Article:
Tuesday, May 13, 2014

Figuring It Out: Recognizing The Symptoms


by Jennifer Faye

Are you a writer?


If so, read on…

Do you have any of these symptoms?
  •         a stress headache
  •          a deepening frown
  •          a growing aversion to your computer
  •          when sitting down to continue writing your manuscript, you feel an overwhelming urge to toss your computer out the window
  •          and the most worrisome symptom of all—the urge to do housework rather than write


If you have/had any combination of the above symptoms then this month’s post is for you.

No, this isn’t a health related post.

Well, at least not your physical health. But rather I’m talking about the health of your manuscript.

As I was writing book #6, the first book in my Italian brother duet, I was going along just fine aka following my normal writing routine and life was good. Then I came to a critical juncture for my characters—the moment when the relationship changes.



Instead of getting excited and my fingers racing over the keyboard, each word came to me slower and slower. It got to a point where the writing became a struggle. Each time I sat down at the keyboard my head would start to throb. My manuscript was ill and with each word I typed it was getting worse and worse.
Panic set in. My gut twisted in a knot. I was in trouble. My book was off the rails. And it was my job to fix it. But how? And where?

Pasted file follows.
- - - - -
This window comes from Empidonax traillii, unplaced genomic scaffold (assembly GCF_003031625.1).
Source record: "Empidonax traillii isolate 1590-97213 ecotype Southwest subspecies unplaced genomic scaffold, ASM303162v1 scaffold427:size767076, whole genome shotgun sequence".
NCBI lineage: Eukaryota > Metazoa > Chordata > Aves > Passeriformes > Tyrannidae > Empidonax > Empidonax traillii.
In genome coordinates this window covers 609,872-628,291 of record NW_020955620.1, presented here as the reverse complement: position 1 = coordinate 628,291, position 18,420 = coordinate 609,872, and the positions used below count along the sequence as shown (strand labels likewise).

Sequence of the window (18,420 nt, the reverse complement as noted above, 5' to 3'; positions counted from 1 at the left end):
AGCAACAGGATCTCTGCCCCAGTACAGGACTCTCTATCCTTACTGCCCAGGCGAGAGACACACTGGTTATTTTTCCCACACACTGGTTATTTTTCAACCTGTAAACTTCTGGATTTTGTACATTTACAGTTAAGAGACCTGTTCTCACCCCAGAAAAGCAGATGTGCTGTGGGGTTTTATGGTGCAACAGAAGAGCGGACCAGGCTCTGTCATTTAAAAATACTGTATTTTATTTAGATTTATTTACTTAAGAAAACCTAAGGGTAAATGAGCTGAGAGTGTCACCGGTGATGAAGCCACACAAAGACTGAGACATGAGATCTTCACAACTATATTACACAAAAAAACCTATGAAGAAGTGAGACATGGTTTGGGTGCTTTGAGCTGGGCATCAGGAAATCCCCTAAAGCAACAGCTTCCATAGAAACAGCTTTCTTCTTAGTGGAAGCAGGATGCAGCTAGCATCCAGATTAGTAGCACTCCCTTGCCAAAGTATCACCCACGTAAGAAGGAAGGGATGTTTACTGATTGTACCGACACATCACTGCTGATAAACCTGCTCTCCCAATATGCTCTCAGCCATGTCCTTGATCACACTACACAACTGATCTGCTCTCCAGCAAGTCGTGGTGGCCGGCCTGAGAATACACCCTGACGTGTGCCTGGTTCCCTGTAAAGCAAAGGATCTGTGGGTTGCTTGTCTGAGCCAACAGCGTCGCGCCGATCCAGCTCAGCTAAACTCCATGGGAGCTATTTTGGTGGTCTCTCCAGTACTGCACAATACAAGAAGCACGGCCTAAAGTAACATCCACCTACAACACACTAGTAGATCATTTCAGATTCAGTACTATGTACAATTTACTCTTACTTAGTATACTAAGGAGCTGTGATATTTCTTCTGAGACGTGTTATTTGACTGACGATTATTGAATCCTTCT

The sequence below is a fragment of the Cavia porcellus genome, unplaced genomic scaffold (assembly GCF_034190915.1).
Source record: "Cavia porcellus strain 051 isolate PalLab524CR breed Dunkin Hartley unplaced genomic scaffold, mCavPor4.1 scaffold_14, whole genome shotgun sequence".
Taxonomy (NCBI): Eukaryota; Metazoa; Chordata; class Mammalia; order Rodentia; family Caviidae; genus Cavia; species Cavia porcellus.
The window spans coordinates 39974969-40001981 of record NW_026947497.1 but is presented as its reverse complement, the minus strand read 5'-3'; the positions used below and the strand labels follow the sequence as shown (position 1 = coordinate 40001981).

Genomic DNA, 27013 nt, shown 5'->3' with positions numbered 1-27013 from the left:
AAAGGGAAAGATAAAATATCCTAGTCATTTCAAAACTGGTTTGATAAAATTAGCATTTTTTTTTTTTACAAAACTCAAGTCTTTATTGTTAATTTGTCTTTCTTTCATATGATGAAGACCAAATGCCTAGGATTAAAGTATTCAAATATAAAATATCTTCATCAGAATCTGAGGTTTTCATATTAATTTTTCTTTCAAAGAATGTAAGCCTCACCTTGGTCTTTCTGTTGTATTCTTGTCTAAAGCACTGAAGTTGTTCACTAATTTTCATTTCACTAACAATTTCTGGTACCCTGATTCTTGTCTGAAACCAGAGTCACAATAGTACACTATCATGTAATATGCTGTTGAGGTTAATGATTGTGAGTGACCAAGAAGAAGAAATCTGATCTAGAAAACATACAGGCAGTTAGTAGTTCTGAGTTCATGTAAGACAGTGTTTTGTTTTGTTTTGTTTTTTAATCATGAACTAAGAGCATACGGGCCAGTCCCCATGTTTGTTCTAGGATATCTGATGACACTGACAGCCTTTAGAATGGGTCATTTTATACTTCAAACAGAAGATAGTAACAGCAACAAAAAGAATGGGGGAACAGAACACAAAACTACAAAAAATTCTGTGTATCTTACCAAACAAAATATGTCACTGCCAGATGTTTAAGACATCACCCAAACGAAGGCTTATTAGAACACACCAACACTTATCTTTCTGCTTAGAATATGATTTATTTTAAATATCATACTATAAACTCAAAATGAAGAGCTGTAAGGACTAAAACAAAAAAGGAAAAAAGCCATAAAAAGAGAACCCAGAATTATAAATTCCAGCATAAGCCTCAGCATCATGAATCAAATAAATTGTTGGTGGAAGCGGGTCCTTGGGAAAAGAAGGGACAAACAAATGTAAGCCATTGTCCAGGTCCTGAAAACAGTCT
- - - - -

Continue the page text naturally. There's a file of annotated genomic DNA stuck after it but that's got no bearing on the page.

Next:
Suddenly laundry and dishes looked like mini-vacations. Even dusting was taking on a new tempting quality. This was not a good—not good at all. When housework tops working on one of my stories, I know I’m in a world of trouble.



If you’re a writer you know what a scary feeling it is to be stuck…especially when the ending chapters are in sight. There has to be a way out of this. I hoped.

Tired of the frowns, the grouchiness and the stress headaches, I sat down at my computer. I backed up a few chapters and started reading. The story sounded pretty good. So when I got to the end of that chapter, I stopped reading. I didn’t want to read the bad stuff—the parts that had me drifting off course.

So what did I do?

I wrote new words. I listened to what my characters were telling me and referred to my synopsis, something I’d drifted away from doing the first time around. And I wrote some more words.

Then I stopped and read over the new stuff. And would you believe that it didn’t sound so bad? In fact, it sounded pretty good. And best off all, the words were flowing again. I was back in the groove again.